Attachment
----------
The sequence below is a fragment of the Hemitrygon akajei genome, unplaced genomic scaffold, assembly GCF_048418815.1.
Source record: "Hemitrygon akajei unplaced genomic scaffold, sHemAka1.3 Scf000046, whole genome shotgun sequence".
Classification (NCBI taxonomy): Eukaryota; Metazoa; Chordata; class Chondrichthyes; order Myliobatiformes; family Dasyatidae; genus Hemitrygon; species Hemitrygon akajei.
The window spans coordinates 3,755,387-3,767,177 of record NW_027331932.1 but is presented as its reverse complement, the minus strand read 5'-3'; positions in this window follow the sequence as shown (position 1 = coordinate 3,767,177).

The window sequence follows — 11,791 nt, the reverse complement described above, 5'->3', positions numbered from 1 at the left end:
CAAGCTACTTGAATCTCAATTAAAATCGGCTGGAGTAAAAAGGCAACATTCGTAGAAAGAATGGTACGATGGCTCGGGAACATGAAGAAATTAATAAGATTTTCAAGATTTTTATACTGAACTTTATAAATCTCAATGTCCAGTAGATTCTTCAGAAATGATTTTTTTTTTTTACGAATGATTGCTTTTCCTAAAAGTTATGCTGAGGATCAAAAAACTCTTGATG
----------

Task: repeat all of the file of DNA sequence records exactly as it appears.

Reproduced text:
The sequence below is a fragment of the Hemitrygon akajei genome, unplaced genomic scaffold, assembly GCF_048418815.1.
Source record: "Hemitrygon akajei unplaced genomic scaffold, sHemAka1.3 Scf000046, whole genome shotgun sequence".
Classification (NCBI taxonomy): Eukaryota; Metazoa; Chordata; class Chondrichthyes; order Myliobatiformes; family Dasyatidae; genus Hemitrygon; species Hemitrygon akajei.
The window spans coordinates 3,755,387-3,767,177 of record NW_027331932.1 but is presented as its reverse complement, the minus strand read 5'-3'; positions in this window follow the sequence as shown (position 1 = coordinate 3,767,177).

The window sequence follows — 11,791 nt, the reverse complement described above, 5'->3', positions numbered from 1 at the left end:
CAAGCTACTTGAATCTCAATTAAAATCGGCTGGAGTAAAAAGGCAACATTCGTAGAAAGAATGGTACGATGGCTCGGGAACATGAAGAAATTAATAAGATTTTCAAGATTTTTATACTGAACTTTATAAATCTCAATGTCCAGTAGATTCTTCAGAAATGATTTTTTTTTTTTACGAATGATTGCTTTTCCTAAAAGTTATGCTGAGGATCAAAAAACTCTTGATG